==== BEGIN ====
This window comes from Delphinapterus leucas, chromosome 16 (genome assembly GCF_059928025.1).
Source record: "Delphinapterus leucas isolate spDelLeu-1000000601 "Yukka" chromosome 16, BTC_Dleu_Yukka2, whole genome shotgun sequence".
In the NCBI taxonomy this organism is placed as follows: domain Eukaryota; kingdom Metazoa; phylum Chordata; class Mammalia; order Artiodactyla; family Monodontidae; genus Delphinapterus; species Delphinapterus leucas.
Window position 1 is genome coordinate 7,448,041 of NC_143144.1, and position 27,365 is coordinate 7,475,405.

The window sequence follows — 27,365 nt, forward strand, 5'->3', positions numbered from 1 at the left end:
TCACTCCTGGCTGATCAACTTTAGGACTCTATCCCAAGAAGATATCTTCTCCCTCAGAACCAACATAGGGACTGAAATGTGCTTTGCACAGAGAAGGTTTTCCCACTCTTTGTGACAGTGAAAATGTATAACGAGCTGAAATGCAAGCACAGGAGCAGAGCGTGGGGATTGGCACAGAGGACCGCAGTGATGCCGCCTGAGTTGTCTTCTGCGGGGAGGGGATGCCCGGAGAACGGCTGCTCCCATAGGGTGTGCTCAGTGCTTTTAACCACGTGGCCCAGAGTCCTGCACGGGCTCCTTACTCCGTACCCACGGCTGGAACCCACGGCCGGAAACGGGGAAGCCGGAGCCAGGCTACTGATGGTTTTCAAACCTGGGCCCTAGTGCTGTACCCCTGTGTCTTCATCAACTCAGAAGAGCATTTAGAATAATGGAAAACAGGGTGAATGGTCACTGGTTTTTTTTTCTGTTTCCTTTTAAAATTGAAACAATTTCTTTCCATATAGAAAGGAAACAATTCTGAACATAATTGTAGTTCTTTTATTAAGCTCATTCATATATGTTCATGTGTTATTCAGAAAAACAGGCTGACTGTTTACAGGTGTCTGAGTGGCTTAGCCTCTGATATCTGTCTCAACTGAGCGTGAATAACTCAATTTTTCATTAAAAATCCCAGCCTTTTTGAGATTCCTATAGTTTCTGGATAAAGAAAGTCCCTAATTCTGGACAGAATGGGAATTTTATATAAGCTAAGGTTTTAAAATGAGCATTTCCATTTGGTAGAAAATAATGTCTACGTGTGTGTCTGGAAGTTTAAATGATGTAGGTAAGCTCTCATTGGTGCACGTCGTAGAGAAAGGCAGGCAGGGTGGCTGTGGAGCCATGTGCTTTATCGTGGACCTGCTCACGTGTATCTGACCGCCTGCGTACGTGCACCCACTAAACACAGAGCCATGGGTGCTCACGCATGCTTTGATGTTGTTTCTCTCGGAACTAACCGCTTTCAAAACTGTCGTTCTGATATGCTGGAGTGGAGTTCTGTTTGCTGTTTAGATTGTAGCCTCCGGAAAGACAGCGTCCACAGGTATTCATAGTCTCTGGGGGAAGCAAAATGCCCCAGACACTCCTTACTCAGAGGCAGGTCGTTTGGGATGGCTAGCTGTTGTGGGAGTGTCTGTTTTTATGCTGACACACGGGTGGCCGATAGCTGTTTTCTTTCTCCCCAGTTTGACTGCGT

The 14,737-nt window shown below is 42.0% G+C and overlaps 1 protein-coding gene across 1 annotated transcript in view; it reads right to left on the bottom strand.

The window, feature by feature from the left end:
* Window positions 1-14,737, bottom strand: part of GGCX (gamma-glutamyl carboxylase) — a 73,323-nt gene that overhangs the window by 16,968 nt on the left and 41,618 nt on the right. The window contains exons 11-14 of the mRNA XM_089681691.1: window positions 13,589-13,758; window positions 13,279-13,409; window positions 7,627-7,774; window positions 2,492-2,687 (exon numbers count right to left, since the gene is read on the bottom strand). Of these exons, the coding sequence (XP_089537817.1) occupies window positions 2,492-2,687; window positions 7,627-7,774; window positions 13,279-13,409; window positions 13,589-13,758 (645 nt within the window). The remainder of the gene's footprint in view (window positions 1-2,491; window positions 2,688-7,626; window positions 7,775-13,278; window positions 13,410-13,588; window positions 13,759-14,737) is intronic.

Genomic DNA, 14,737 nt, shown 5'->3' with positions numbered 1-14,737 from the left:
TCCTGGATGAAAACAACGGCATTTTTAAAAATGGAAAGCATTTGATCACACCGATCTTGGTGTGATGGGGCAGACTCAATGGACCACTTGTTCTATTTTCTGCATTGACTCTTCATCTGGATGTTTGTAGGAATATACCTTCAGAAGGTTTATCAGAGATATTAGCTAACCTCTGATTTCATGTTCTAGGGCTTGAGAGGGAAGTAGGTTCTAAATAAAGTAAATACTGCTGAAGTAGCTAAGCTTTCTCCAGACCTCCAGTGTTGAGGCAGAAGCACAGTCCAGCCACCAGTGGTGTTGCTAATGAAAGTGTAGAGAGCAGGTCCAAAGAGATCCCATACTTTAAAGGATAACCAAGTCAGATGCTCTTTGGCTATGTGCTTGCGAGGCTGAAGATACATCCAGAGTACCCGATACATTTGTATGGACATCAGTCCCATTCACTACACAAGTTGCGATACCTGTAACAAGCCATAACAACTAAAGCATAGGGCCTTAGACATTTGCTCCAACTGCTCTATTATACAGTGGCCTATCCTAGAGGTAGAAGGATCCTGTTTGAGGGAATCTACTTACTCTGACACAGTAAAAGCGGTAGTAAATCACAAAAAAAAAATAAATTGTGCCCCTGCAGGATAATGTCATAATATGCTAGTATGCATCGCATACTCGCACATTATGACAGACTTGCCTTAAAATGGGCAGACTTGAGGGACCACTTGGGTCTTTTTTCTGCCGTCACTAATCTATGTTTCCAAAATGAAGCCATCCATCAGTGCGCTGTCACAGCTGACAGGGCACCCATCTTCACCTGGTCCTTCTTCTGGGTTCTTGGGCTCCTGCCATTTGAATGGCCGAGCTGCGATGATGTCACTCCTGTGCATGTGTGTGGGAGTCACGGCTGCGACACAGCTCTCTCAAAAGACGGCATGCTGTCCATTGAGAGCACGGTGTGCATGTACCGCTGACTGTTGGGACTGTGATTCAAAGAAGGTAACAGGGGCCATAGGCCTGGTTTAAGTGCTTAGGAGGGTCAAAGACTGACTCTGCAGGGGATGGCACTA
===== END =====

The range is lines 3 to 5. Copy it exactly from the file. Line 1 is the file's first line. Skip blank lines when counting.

In the NCBI taxonomy this organism is placed as follows: domain Eukaryota; kingdom Metazoa; phylum Chordata; class Mammalia; order Artiodactyla; family Monodontidae; genus Delphinapterus; species Delphinapterus leucas.
Window position 1 is genome coordinate 7,448,041 of NC_143144.1, and position 27,365 is coordinate 7,475,405.

The window sequence follows — 27,365 nt, forward strand, 5'->3', positions numbered from 1 at the left end: